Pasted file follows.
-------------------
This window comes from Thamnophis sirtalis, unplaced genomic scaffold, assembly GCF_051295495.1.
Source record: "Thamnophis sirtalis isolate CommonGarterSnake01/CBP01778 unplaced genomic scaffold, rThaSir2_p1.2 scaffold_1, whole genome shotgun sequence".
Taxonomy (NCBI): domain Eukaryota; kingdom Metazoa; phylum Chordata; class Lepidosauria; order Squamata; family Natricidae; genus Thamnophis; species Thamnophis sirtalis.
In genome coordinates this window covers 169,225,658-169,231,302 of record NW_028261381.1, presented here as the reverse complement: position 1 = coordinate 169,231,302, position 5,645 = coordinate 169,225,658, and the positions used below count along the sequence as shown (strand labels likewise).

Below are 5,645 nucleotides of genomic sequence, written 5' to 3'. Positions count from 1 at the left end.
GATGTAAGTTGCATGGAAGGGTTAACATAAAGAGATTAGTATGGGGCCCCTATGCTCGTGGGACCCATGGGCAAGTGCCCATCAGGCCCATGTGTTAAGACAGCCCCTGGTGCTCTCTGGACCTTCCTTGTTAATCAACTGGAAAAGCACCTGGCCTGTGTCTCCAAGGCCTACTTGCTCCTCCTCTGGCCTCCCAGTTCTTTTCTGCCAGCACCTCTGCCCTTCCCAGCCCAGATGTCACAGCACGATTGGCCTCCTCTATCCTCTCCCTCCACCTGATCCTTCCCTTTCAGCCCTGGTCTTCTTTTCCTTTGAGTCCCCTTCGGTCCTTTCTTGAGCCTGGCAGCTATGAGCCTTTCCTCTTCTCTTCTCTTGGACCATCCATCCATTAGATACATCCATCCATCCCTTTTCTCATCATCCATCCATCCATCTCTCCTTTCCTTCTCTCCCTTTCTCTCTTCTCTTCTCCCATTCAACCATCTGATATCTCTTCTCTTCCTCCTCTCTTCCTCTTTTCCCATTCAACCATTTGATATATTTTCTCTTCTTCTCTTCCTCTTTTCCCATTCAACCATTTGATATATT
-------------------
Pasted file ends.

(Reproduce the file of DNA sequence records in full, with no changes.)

This window comes from Thamnophis sirtalis, unplaced genomic scaffold, assembly GCF_051295495.1.
Source record: "Thamnophis sirtalis isolate CommonGarterSnake01/CBP01778 unplaced genomic scaffold, rThaSir2_p1.2 scaffold_1, whole genome shotgun sequence".
Taxonomy (NCBI): domain Eukaryota; kingdom Metazoa; phylum Chordata; class Lepidosauria; order Squamata; family Natricidae; genus Thamnophis; species Thamnophis sirtalis.
In genome coordinates this window covers 169,225,658-169,231,302 of record NW_028261381.1, presented here as the reverse complement: position 1 = coordinate 169,231,302, position 5,645 = coordinate 169,225,658, and the positions used below count along the sequence as shown (strand labels likewise).

Below are 5,645 nucleotides of genomic sequence, written 5' to 3'. Positions count from 1 at the left end.
GATGTAAGTTGCATGGAAGGGTTAACATAAAGAGATTAGTATGGGGCCCCTATGCTCGTGGGACCCATGGGCAAGTGCCCATCAGGCCCATGTGTTAAGACAGCCCCTGGTGCTCTCTGGACCTTCCTTGTTAATCAACTGGAAAAGCACCTGGCCTGTGTCTCCAAGGCCTACTTGCTCCTCCTCTGGCCTCCCAGTTCTTTTCTGCCAGCACCTCTGCCCTTCCCAGCCCAGATGTCACAGCACGATTGGCCTCCTCTATCCTCTCCCTCCACCTGATCCTTCCCTTTCAGCCCTGGTCTTCTTTTCCTTTGAGTCCCCTTCGGTCCTTTCTTGAGCCTGGCAGCTATGAGCCTTTCCTCTTCTCTTCTCTTGGACCATCCATCCATTAGATACATCCATCCATCCCTTTTCTCATCATCCATCCATCCATCTCTCCTTTCCTTCTCTCCCTTTCTCTCTTCTCTTCTCCCATTCAACCATCTGATATCTCTTCTCTTCCTCCTCTCTTCCTCTTTTCCCATTCAACCATTTGATATATTTTCTCTTCTTCTCTTCCTCTTTTCCCATTCAACCATTTGATATATT